So today I drove a total of about 8-9 hours, hiked >10 miles with about a 35lb ruck, got rain dumped on me and my gear, and plenty of time, effort, and hassle with the film to try for a single decent picture of a single waterfall. Because goodness knows the world is running short of waterfall shots. LOL. Out of 10 frames, 9 were defective in some way. This one wasn't.
So Amanda seems convinced that her left side is her "better" side, but she doesn't seem to realize I love *all* of her many sides.
This is my first go with the big camera in a year or two and even longer for doing my own devleoping, and I like how it came out.
Technical Nerdery: Window light with reflector fill. Wista 4x5, Nikkor 210mm @5.6, slight tilt to the side to keep both eyes sharp wide open, HP5+ film rated at 400 developed in DD-X 4+1. Scanned on my new Epson V800. Just spot correction and some faint dodging and burning in post.
As I've explained in the past, my goal for these is to walk a line where I'm respecting the uniform and having some sense of decorum, but reflecting the subjects' personalities more than typical "I'm a tough guy" military portraits. Promoting a relaxed environment for a subject in a dress uniform can be a challenge, and I work very hard at modulating the conversation and environment to oscillate between "too loose" and "too formal."
All shots on my Hasselblad, using either FP4+ or Portra 160.
A kind relative sent me an SX-70 camera some time ago, hoping that I could put it to some good use. Alas, the camera was not working, and it took me some time to find a repair person who was responsive. I finally found Chris Levitan, who rehabilitates Polaroid cameras out in Oregon, and when checked out the old camera he discovered she had been dropped at one point, and now was good only for parts. However, he was kind enough to offer me parts credit toward the purchase of one of his reconditioned cameras, which arrived a few days ago. He does excellent work and I'd encourage you to contact him if you're in the market for a Polaroid camera.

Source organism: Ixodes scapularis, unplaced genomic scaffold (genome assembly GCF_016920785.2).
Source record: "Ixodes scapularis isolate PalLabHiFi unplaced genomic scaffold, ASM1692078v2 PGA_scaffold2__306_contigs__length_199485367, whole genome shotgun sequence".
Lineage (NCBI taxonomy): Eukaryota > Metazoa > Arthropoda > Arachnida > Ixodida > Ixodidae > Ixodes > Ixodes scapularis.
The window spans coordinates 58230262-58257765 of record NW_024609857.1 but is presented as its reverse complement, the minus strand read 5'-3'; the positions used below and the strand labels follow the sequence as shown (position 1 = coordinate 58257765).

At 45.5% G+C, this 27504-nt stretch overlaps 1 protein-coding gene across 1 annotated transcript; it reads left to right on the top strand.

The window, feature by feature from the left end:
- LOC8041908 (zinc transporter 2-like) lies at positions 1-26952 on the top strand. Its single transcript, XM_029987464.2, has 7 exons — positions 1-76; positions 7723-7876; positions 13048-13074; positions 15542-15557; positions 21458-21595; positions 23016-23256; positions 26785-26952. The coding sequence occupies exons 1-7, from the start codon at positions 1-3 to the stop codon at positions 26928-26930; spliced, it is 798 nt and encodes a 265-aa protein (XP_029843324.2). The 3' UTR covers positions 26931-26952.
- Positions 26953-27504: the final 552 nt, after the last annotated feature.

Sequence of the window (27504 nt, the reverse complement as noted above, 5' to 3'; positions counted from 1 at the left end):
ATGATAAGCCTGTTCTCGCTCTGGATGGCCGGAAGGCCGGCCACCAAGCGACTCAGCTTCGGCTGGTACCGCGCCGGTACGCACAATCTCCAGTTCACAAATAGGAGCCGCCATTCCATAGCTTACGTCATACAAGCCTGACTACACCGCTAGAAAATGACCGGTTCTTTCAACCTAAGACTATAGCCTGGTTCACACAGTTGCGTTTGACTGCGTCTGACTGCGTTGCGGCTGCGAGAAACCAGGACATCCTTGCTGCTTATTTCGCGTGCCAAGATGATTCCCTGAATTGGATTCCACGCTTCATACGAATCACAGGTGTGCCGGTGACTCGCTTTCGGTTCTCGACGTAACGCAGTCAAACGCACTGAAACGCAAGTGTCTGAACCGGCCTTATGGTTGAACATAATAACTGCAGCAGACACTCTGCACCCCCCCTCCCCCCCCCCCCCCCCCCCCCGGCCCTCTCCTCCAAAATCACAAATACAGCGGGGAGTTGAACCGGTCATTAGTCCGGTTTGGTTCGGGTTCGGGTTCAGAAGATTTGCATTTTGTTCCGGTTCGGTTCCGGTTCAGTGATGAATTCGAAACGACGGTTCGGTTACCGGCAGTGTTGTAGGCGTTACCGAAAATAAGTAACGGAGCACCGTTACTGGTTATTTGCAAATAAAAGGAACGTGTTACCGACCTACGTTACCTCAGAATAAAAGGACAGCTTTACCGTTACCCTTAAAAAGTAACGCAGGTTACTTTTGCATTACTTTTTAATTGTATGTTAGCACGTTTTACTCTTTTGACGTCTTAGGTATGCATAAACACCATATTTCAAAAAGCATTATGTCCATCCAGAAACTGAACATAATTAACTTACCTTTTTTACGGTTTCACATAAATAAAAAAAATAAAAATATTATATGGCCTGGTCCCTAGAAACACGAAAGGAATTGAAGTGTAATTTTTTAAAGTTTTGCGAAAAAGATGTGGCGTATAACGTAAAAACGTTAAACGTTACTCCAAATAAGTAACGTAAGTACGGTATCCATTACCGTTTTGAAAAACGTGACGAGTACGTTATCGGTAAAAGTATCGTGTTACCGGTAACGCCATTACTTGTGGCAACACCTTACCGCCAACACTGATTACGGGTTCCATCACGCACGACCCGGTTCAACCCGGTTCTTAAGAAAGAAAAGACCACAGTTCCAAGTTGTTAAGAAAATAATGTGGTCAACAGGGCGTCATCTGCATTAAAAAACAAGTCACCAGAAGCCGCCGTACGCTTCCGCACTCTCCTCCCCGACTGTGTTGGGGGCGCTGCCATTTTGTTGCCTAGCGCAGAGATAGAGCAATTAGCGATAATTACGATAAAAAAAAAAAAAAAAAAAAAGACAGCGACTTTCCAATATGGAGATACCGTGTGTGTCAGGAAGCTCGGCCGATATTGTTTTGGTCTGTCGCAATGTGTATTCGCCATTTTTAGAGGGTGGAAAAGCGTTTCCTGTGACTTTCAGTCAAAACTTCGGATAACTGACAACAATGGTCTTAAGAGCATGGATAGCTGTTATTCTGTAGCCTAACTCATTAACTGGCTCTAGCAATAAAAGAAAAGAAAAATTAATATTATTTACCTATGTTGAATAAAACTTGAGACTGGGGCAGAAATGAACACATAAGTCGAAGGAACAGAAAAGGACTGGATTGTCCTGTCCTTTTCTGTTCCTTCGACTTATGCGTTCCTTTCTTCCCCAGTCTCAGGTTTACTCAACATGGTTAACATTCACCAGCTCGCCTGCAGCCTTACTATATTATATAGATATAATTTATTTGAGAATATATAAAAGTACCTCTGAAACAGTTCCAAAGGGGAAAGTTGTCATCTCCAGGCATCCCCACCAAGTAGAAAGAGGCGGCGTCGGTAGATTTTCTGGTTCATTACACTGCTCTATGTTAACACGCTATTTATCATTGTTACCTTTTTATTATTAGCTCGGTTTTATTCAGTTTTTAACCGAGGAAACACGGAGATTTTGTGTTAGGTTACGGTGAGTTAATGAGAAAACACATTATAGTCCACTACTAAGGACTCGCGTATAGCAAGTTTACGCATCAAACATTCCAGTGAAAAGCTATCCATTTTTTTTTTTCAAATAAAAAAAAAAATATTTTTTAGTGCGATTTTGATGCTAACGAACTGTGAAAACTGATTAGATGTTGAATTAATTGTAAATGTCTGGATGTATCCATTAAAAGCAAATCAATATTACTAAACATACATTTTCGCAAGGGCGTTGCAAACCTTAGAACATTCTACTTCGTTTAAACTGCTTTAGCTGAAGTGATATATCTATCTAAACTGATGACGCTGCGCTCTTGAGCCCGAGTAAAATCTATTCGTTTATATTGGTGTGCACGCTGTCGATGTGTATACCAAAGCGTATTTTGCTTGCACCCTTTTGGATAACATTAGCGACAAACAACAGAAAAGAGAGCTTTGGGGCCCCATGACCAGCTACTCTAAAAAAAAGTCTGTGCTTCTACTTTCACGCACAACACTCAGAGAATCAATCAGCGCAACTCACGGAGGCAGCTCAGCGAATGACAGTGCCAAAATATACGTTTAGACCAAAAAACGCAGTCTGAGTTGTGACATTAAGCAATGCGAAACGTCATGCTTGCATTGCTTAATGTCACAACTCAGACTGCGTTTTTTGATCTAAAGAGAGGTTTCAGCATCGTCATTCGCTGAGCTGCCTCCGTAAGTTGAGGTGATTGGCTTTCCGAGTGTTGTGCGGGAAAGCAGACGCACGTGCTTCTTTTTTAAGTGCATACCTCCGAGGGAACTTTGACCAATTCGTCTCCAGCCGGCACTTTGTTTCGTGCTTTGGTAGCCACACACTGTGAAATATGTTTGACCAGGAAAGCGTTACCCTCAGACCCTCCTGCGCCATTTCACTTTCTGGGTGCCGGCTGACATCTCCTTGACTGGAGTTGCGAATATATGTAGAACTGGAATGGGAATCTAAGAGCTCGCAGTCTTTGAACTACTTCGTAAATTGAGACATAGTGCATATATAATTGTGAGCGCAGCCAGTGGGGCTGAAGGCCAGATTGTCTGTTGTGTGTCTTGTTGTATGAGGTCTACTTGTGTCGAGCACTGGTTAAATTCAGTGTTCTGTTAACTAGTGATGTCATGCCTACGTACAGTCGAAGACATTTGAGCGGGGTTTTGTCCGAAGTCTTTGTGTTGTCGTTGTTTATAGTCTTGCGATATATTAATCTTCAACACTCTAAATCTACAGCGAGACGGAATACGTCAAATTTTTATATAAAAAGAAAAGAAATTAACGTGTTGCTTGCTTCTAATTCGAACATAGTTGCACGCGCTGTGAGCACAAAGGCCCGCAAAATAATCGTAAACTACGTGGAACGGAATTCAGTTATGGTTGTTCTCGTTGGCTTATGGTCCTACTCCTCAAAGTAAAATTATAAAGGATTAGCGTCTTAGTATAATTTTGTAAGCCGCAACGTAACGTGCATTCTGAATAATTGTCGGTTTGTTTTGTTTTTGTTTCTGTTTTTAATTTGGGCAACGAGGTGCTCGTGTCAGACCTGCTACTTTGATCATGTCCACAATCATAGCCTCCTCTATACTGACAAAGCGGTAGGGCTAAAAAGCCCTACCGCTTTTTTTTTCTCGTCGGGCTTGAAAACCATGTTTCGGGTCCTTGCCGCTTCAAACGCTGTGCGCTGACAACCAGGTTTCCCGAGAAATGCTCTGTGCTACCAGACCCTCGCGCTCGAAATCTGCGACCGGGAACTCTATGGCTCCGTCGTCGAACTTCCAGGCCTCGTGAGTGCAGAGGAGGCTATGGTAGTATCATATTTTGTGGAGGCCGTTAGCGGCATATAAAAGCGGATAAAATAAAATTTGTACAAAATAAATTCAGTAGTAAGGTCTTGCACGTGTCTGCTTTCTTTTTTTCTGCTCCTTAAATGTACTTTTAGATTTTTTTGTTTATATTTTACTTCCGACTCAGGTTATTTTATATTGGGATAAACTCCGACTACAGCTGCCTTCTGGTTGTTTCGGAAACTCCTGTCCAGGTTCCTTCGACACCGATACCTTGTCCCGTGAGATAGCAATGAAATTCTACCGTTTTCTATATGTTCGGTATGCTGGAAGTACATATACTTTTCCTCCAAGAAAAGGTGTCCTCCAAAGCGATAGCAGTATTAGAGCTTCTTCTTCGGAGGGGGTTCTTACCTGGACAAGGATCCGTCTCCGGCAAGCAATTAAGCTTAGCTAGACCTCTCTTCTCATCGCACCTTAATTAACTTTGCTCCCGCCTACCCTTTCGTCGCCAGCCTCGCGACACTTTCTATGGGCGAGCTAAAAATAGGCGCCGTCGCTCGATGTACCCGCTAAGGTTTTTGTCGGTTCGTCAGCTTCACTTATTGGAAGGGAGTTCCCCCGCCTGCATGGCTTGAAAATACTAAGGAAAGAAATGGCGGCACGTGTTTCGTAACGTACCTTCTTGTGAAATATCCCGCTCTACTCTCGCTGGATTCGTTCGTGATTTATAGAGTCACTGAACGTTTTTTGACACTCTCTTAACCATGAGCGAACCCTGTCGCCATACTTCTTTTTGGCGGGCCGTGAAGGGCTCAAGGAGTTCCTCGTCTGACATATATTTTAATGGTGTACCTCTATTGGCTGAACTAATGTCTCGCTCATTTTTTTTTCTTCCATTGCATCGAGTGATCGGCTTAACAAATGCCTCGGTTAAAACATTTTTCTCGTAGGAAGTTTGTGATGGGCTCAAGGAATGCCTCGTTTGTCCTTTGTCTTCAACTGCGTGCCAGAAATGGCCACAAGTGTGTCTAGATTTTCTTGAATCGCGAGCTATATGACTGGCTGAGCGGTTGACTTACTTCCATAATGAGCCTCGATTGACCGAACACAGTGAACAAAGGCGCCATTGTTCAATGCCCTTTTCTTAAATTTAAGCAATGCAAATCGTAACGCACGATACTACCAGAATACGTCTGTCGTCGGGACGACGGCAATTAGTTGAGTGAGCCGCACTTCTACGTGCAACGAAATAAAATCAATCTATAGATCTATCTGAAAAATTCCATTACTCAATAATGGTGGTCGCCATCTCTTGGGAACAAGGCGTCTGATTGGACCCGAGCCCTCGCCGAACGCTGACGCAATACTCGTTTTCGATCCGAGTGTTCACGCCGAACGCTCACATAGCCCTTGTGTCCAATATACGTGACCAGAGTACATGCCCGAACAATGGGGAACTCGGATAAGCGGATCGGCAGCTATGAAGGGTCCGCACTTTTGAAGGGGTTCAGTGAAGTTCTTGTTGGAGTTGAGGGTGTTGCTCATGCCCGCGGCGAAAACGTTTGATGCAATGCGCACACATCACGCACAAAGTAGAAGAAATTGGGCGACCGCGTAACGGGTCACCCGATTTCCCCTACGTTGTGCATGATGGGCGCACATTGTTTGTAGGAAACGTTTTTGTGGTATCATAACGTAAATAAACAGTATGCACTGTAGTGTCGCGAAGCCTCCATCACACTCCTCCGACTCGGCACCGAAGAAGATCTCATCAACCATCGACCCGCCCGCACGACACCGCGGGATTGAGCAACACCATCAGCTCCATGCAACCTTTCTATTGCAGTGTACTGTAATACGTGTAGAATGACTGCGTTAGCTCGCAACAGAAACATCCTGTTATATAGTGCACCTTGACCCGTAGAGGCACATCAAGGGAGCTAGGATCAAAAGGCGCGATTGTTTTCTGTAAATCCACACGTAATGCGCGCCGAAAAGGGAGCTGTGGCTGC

For those of you that are unaware, after the demise of Polaroid as an instant film company, a plucky start up venture purchased some of the factory equipment and re-engineered functional "Polaroid" instant film. Alas, its somewhat pricey, and they continue to iron out some kinks in the complex alchemy that makes these prints work, but it is an awful lot of fun and really nice work can be done using their stock. So far I've learned a number of ways to screw up with this kit (temperature, flare, exposure compensation, bad use of flash), but I think I'll be able to work through the learning curve. Ultimately, there is still a magic to shooting instant film, and I'm thrilled that it is available and continuing to improve.
There has been much weeping and gnashing of teeth in the analog photography community this week regarding the untimely demise of Fuji's FP100c pack film, the last instant film available for use with medium format cameras like my Hasselblad. I know for me that every time a product I use gets discontinued I not only feel the loss of that creative tool, but also question why I continue to go against the grain and pursue an art form that is becoming ever more anachronistic. I'm going to let my geek flag fly a moment and admit that at times like this I always think of this exchange between Gimli and Éomer in Tolkein's Return of the King:
"You have chosen the Evening, but my love is given to the Morning. And my heart forebodes that soon it will pass away for ever."
The Lord of the Rings books are suffused with a sense of melancholy for a world that is a shadow of its former self, and soon to fade away. Tolkien's writing and worldview were surely influenced by his service in the First World War, which profoundly traumatized his generation and in many ways represented the death of the world as his people knew it. However, this sentiment of love in the face of ephemerality is a universal human theme, and one revisited again and again in literature. This idea of loving a diminished and vanishing world mirrors how I often feel about analog photography.